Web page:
Egos stand in way of cooperation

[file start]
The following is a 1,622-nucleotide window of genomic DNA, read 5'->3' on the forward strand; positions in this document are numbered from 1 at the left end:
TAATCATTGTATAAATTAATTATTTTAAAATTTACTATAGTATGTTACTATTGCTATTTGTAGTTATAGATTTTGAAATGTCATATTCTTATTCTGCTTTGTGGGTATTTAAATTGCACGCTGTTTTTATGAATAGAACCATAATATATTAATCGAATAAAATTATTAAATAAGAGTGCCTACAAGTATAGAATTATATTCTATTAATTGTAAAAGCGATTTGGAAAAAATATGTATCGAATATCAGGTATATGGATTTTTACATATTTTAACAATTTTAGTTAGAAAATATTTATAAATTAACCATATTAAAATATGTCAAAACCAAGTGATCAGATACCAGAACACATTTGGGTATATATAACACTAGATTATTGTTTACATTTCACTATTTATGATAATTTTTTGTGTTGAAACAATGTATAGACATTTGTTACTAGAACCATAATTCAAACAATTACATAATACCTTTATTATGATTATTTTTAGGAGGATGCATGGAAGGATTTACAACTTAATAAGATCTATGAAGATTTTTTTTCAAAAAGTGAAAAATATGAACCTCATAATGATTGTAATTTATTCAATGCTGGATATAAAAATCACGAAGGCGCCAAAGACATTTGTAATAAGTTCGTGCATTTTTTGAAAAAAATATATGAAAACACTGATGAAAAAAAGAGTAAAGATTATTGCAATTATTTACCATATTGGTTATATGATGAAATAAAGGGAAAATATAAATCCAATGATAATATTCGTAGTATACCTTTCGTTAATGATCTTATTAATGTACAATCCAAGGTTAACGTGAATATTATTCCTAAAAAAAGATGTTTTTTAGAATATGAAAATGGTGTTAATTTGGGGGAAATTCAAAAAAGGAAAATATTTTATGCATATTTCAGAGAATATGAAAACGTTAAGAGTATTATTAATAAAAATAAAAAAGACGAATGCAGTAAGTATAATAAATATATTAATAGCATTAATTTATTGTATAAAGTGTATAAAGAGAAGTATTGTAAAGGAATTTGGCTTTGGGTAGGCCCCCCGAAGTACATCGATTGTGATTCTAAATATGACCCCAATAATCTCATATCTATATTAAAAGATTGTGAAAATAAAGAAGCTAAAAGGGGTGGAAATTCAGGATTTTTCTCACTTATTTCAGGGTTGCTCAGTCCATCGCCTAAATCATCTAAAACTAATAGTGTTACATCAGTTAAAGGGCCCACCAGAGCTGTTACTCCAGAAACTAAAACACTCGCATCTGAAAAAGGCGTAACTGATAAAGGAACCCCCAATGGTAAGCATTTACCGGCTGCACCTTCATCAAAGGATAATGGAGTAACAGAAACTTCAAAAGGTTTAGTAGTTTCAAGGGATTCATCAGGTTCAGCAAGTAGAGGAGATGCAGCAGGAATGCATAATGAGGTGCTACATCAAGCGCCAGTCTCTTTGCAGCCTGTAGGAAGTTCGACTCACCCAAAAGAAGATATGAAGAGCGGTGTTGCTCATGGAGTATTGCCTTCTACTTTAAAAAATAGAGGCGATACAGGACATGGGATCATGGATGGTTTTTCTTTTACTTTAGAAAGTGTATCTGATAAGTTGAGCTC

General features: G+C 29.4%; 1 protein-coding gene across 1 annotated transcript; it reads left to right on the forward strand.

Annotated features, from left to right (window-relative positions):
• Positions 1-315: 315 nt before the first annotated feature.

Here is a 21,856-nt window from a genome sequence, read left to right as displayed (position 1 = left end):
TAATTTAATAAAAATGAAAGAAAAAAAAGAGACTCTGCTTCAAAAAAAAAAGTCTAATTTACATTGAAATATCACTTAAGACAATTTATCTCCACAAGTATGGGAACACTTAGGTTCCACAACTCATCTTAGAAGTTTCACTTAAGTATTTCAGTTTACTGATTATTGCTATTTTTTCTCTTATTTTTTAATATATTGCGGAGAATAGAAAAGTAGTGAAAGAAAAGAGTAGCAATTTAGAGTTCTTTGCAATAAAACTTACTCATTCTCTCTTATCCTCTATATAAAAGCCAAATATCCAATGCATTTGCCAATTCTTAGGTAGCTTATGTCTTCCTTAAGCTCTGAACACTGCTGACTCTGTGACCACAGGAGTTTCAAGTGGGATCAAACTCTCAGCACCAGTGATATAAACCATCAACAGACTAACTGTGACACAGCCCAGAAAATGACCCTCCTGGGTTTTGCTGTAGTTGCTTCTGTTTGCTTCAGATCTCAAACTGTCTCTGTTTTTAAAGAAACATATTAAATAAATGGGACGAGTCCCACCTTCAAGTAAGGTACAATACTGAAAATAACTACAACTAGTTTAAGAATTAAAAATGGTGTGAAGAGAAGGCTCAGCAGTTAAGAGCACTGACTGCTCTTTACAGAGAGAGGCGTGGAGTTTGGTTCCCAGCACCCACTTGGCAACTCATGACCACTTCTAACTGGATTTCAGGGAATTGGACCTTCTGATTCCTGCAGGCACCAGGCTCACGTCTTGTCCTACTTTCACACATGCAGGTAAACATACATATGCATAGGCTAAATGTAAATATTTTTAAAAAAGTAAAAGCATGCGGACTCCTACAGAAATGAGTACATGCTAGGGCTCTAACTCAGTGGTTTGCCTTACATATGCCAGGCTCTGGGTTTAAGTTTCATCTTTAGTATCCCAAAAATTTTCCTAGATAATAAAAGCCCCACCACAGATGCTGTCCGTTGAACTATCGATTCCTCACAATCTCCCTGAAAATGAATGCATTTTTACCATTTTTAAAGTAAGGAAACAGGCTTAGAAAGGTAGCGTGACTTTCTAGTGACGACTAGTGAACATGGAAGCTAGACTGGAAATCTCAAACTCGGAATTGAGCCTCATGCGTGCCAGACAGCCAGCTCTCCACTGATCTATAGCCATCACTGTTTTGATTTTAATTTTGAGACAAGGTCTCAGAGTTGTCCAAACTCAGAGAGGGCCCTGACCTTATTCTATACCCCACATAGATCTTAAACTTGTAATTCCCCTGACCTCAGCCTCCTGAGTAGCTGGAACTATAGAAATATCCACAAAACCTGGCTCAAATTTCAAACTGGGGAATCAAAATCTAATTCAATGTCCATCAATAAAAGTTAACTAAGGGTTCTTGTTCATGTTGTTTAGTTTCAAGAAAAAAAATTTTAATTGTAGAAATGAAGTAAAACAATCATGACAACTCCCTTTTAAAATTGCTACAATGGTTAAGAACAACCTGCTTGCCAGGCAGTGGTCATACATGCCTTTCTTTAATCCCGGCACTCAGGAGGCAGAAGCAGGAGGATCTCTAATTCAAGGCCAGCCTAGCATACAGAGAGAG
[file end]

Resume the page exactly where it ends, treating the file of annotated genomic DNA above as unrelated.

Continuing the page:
For several years we had a Garfield County Incident Management Group, or IMG. The group was composed of police and fire department leadership. The idea was to try to anticipate disastrous incidents that might occur in the county, and to have a team that had all necessary resources at its disposal. In addition, it embodied the best authority and skills available to deal with the anticipated crises.Another aspect was to build a real sense of cooperation between the departments in Garfield County.Under the tutelage of Guy Meyer, we reviewed all sorts of incidents that had happened and did a critical analysis of the successes and failures.Then we did tabletop exercises to practice response and analyze resources.Trying to anticipate all the “What Ifs” in our area was challenging. It was also rather alarming to realize the disaster potential in our county.Did you ever try to think what we would do if Amtrak hit a big rockslide in Glenwood Canyon during high water in the Colorado River? How would you rescue passengers? How would you get equipment into the area? What impact would it have on rail service nation-wide? What if it took out the power lines?Consider the potential if the inaccessible train wreck contained hazardous chemicals which were spilled into the river. What if the chemicals were airborne? The changeable canyon winds could create a real problem.The IMG created all possible scenarios possible in our area from raging wildfires, landslides, dam bursts and earthquakes, and developed a response plan.Unfortunately, somewhere along the line the whole thing was abandoned and the Incident Management Group disappeared.As nearly as I can determine, the problem was departmental egos. It is far too common for police and fire departments to become very territorial. The practice is to set up command and then call other departments to come in and be under that command. The IMG was seeking a high level of cooperation, and command responsibility was not clear.With most of these departments, the chief’s ego is tied to the size of the station, the size of the budget, the number of employees and staff, and the amount of equipment they command.”Over-response” is an indicator of this display. For instance, a heart attack will commonly draw two ambulances, three sheriff’s deputies and a couple of fire trucks.Even a volunteer can put on the uniform and suddenly go on a power trip.In our society and culture, these people need to remember that, No. 1, they are the employees and servants of the electorate; and No. 2, we the people paid for all that neat authoritative stuff.There needs to be open accountability for the way our money is spent. Taxes are too high now. All so-called government money comes from we the people, no matter how it’s disguised. Call it a grant or an allocation or whatever, it’s still our money.Also, there needs to be open justification by these departments and agencies. Convince us that what you are spending our money for is what is really needed.In all of the scenarios we considered on the IMG, we never came up with the need for a SWAT team or an armored car with a 50-caliber rotating turret.Doesn’t Sheriff Vallario owe it to the electorate, for whom he works, to convince us that there is a justifiable crisis looming that requires this team and equipment and the expenditure of hundreds of thousands of our dollars?So far, the SWAT team’s performance is not only questionable, but frightening.I’m calling it a power trip until someone proves different.Ross L. Talbott lives in New Castle.
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